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DHS news release

March 24, 2004


Contact: Bonnie Widerburg (503) 731-4180
Technical contact: Emilio DeBess (503) 731-4024


Baby chicks may bear Salmonella infection



As spring approaches, public health officials in the Oregon Department of Human Services (DHS) are urging parents to protect their children from potential salmonella infection caused by handling baby chicks.


Since 1996, baby chicks have been connected with seven Oregon disease outbreaks affecting at least 71 people, a third or more of them children, said Emilio DeBess, DVM, public health veterinarian at DHS.


"Chicks, ducklings and other fowl often carry salmonella bacteria," DeBess said. "They may not be appropriate gifts for children younger than 5 or for persons with weakened immune systems because they are more susceptible to infection."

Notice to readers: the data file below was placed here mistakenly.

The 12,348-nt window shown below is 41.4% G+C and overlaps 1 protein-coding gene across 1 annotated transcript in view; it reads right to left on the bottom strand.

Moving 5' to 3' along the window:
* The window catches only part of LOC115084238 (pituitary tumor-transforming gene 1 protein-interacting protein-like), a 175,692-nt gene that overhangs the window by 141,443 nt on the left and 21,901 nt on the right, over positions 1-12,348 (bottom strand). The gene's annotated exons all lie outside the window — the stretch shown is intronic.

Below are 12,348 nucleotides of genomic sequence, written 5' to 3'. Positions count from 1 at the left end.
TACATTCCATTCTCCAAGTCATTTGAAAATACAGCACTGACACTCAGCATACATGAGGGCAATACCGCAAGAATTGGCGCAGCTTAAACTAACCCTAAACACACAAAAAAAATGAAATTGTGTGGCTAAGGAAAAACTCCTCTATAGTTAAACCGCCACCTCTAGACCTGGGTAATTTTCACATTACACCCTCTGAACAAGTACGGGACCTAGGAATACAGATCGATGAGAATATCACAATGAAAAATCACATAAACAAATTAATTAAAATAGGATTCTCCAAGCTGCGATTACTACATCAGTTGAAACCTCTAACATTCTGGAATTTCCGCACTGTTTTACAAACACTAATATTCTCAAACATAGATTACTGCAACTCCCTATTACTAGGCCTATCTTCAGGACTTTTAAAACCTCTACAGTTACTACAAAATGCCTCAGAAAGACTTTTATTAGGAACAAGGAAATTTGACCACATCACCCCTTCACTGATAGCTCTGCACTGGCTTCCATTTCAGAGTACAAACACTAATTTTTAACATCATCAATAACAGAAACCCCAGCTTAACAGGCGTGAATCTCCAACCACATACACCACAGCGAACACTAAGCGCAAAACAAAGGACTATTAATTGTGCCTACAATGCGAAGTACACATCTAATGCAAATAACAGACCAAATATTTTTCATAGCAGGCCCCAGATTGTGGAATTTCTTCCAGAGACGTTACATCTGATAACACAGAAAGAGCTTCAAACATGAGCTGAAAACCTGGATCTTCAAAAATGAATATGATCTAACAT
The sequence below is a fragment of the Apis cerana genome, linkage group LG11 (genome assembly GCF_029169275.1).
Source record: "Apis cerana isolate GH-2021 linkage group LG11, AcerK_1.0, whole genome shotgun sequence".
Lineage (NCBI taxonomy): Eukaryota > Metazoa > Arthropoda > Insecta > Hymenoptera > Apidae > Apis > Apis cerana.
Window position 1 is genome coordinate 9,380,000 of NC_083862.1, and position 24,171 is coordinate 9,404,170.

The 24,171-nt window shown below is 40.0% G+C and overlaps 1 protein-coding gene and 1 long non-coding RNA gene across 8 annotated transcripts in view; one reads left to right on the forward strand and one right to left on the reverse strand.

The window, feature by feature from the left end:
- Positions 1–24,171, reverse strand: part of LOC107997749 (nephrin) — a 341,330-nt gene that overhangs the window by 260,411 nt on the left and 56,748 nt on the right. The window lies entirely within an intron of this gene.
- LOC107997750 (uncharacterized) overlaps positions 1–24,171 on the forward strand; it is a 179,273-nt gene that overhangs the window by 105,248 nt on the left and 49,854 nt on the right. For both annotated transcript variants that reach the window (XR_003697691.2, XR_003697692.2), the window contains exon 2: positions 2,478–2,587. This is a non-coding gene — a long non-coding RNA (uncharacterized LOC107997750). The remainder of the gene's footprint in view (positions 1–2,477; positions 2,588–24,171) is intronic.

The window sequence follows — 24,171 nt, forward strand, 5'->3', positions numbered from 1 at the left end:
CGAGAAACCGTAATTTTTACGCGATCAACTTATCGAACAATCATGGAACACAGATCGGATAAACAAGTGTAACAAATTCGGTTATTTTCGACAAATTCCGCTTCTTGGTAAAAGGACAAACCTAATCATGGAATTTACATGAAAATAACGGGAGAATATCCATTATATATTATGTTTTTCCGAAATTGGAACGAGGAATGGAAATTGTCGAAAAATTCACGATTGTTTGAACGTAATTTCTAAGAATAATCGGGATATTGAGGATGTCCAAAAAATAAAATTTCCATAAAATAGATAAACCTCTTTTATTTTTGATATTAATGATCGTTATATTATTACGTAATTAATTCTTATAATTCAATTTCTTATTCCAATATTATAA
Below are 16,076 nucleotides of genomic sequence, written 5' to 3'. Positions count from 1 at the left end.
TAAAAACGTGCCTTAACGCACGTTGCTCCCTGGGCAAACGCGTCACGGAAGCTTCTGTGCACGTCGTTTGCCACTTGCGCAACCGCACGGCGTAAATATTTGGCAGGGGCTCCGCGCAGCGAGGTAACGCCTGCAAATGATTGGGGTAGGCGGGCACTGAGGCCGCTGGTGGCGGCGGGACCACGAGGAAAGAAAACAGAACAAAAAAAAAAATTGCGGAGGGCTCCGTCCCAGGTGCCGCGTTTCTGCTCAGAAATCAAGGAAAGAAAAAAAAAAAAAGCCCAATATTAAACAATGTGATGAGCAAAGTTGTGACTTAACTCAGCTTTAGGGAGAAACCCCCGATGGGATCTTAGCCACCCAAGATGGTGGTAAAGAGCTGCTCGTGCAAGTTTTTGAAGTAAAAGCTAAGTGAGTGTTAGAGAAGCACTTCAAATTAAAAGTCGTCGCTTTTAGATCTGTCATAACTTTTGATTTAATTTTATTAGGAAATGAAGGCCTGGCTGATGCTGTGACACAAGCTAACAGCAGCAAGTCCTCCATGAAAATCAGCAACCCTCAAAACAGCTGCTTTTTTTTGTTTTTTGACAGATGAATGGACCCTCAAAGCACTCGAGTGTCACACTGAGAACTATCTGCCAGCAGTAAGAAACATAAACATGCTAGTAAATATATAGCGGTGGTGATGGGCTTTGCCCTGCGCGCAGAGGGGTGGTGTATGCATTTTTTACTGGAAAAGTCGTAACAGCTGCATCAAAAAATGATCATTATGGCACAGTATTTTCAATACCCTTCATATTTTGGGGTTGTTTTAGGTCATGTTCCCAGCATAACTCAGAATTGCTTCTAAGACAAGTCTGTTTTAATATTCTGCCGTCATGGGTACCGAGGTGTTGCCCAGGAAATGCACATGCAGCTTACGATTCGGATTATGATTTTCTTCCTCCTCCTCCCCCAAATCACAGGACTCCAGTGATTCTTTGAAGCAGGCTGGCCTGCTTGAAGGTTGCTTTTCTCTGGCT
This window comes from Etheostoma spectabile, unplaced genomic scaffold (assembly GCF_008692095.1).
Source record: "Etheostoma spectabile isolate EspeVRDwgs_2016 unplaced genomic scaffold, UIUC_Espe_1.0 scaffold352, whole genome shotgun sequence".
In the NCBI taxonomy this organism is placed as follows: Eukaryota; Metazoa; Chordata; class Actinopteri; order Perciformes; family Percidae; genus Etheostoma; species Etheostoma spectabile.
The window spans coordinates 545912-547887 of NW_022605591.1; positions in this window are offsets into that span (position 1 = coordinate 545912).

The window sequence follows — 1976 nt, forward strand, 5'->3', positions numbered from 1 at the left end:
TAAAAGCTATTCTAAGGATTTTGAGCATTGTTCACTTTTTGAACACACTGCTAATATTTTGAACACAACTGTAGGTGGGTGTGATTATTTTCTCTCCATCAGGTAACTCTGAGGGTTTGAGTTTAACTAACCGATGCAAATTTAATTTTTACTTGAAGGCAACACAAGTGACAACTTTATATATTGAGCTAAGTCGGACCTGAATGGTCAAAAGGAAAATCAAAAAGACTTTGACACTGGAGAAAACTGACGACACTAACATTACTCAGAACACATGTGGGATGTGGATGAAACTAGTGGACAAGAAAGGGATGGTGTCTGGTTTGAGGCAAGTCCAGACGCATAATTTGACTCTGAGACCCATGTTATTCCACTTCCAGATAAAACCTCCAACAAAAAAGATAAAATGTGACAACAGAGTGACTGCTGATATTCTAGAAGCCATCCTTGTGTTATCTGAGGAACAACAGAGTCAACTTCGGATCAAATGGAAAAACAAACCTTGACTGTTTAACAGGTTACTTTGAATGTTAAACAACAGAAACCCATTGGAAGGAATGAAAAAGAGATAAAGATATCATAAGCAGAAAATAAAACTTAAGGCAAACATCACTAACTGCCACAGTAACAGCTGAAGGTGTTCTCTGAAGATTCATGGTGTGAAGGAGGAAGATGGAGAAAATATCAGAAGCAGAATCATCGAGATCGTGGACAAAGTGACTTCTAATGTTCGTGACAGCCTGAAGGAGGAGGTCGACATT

Infections can cause diarrhea, abdominal cramps and fever symptoms lasting three to seven days, he said. Steps for preventing infection include thinking twice about giving baby birds to children; always washing hands thoroughly after handling any animal or coming in contact with animal waste; keeping chicks in an appropriate outdoor area; and never nuzzling or kissing chicks.


More information about baby chicks and Salmonella may be found at the Centers for Disease Control and Prevention's Web site.